Planning Party Platters


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Party Platters: How Much?

Where can I find the information on how much food per person should be allowed when figuring out how much will be needed on a party platter? For example, How many ounces or pounds of meat per child or adult should be allowed when making a meat tray? We are thinking of making a meat and cheese tray, a fresh vegetable tray, and a fresh fruit tray but have no idea how much we should allow per person. Any websites would be helpful.
Thank you,
Millie

Tips to Keep Your Party Costs Low

My husband is a catering director and while there are factors like budget, time of day, etc. the guidelines are around 10 to 15 bites per person.

If you are trying to save money, have your party mid-day after lunch and before dinner. That way you can plan for fewer bites per person. If you have a party around dinnertime (approximately 7 p.m.) then plan on more bites.

Also, if you are doing actual bites, like little bite sized brownies and such, plan on more for dessert. People have a tendency to keep nibbling on them. If you're thinking budget wise, have a cake or something where you aren't just nibbling. People will think twice before going for a third piece of cake, but they don't think about the 20 brownie bites they nibble on as they pass the food table.

Also, I've always seen better success with more food, as opposed to less, but more expensive food. Most people are happy with finger sandwiches and don't care so much that you spent $500 on caviar.
Stickler

Party Platters: A Few Guidelines for Party Platter Planning

As a personal chef and caterer, I think I can help. Here are a few guidelines:

  • Beverages - 8 ounces per person or 3 pound can of coffee equals 300 servings
  • 4 portions of 4 ounces each from the 4 food groups equals 1 pound per 4 persons
  • 4 ounces meat (ham, turkey, roast beef, meatballs, chicken or fish). With a sit-down meal, figure 6-8 ounces per person of an entree.
  • 4 ounces of potato salad or regular salad (potato salad, coleslaw, macaroni salad, scalloped or Au Gratin Potatoes)
  • 4 ounces of another vegetable (carrots or green beans)
  • 4 ounces of dessert
  • Therefore, 20 people will need 5 pounds from each food group. 40 people will need 10 pounds from each food group, etc.
  • This is based on the average eater.
    Kathleen

    Party Platters: Check Out Book Resource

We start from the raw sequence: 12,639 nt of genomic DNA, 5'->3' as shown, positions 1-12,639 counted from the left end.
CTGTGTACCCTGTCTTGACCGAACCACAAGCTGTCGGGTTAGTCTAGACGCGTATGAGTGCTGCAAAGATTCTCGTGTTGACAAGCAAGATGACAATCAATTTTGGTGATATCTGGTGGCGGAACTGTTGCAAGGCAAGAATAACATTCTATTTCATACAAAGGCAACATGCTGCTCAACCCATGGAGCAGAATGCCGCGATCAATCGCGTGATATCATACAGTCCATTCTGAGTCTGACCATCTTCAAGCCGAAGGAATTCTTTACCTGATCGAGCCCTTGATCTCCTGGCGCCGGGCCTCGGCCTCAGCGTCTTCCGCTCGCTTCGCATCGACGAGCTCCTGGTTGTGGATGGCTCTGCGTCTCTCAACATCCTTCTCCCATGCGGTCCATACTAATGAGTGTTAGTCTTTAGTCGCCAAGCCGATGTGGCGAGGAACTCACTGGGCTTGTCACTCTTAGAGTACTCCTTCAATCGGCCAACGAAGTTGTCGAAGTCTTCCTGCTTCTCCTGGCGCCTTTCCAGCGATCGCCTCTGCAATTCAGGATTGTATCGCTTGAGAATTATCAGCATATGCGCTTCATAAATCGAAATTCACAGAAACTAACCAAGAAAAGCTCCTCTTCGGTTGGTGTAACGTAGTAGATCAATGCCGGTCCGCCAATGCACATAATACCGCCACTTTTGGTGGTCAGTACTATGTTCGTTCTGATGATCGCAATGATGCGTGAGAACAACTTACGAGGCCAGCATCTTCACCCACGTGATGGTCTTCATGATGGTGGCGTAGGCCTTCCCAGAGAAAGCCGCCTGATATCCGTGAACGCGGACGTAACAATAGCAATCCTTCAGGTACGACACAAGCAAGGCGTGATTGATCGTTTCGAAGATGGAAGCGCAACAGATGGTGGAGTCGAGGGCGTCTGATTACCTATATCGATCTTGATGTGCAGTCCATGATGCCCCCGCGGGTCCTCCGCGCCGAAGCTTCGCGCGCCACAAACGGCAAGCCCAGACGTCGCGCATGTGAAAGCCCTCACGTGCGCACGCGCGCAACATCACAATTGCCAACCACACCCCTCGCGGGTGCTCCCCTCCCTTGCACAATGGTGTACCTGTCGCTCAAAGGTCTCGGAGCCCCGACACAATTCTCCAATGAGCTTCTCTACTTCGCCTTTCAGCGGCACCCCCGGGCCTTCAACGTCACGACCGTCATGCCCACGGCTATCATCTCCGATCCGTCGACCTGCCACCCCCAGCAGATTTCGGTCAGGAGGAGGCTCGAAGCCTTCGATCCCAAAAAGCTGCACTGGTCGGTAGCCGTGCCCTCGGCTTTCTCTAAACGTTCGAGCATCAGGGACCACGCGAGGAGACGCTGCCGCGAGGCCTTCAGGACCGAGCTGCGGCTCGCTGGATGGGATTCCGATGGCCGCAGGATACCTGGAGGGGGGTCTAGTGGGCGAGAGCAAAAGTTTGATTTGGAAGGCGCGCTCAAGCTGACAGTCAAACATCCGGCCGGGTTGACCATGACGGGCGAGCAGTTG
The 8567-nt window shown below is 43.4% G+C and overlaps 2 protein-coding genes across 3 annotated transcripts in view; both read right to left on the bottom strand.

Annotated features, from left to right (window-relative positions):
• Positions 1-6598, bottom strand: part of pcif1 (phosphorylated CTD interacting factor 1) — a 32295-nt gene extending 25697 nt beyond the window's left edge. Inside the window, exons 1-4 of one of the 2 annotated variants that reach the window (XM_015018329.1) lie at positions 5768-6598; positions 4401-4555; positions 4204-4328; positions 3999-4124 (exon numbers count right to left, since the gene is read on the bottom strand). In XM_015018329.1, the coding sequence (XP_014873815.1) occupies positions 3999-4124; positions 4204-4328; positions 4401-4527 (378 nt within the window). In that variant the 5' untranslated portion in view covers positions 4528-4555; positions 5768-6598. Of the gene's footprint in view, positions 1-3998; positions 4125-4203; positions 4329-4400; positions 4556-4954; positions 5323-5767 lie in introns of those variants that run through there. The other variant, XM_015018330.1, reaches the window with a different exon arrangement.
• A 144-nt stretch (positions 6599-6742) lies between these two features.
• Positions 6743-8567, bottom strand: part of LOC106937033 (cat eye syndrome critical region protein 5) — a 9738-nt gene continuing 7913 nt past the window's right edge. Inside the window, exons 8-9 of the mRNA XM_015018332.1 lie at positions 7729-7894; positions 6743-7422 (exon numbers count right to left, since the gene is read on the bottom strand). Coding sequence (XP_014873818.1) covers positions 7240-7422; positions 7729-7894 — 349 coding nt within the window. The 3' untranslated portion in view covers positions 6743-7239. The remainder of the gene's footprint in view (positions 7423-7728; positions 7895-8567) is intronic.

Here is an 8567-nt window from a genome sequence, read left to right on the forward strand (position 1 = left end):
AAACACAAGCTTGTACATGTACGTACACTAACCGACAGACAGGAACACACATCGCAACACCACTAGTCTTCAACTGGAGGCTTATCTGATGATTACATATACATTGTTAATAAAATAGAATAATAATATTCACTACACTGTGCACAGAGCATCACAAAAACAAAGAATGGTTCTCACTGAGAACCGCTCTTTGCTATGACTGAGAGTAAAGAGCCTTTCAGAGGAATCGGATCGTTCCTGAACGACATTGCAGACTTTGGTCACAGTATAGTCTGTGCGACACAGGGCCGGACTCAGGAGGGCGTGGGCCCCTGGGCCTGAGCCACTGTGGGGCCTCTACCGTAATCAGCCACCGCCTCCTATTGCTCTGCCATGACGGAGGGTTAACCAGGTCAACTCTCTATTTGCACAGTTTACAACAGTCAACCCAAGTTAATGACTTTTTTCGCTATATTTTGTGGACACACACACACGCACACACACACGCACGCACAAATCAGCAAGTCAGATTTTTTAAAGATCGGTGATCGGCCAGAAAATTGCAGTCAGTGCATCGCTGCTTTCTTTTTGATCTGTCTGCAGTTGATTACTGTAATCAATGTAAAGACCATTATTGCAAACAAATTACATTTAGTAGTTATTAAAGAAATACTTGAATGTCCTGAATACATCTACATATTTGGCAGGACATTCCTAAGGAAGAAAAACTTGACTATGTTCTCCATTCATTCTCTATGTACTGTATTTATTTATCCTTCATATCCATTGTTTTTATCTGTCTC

Most people have challenges in trying to plan for parties and rather large gatherings of people. Years ago I purchased a book that has proved invaluable to me for such occasions. There are several books available of this type nowadays (but pricey), but my old Food For 50 by West, Shugart & Wilson is fantastic (it was published in the 70's).

    It contains quantity recipes as well as how much to purchase for 50 servings which you can double or halve for however many people you will be serving. This and other books of this type should be available at a myriad of used book stores, possibly on eBay, or even regular booksellers have out of print books you can search for online. I know abe.com is a site for used books & am sure there are many others.
    Roma

    Party Platters: Ideas From Experience

    I'm busy right now planning my parents' 50th wedding anniversary so this question is right down my line. Because I'm a pastor's wife I've also had a lot of experience with planning for groups.

    Somewhere along the years I picked up a party planner book and this is what they say on platters:

    1. Plan on 2 to 3 ounces of meat per person. (25 servings of cold cuts would be 3 to 5 pounds)
    2. Plan 1 to 1 1/2 ounces of cheese slices per serving. (This would be 1 1/2 to 2 1/2 pounds for 25 servings)
    3. Plan 1/2 cup of chicken, tuna, and potato salad per person. (1 gallon for 25 people)
    4. Allow 4 to 6 pieces of vegetables on a relish tray per person. (2 pounds of broccoli or cauliflower makes about 32 florets, 1 pound of carrots makes about 65 (3 X 1/2 inch) sticks, 1 3/4 pounds of celery makes about 100 (4 X 1/2 inch) sticks, 1 pint of cherry tomatoes equals 25 servings, 1 1/2 pounds of cucumber equals 50 servings (1/4 inch slices)
    5. Allow 1/2 cup per serving with fruit. (18 1/2 pounds of watermelon equals 16 cups, 4 pounds of pineapple equals 5 cups, 3 pounds of cantaloupe makes 4 cups, 1 pint of strawberries, blueberries, or raspberries equals 2 cups, 1 pound of green grapes equals 2 cups, 1 pound of Tokay grapes makes 3 cups, and 3 ounces of kiwifruit is equal to 1/2 cup)
    6. When considering children, I've found that some people take more, some take less so it pretty well balances out. The exception seems to be the salads like chicken, tuna, potato salad, etc. Kids just seem to avoid that and you could figure only one serving for every 3 to 4 kids. I hope this helps. It sure has helped me over the years.

    Tami

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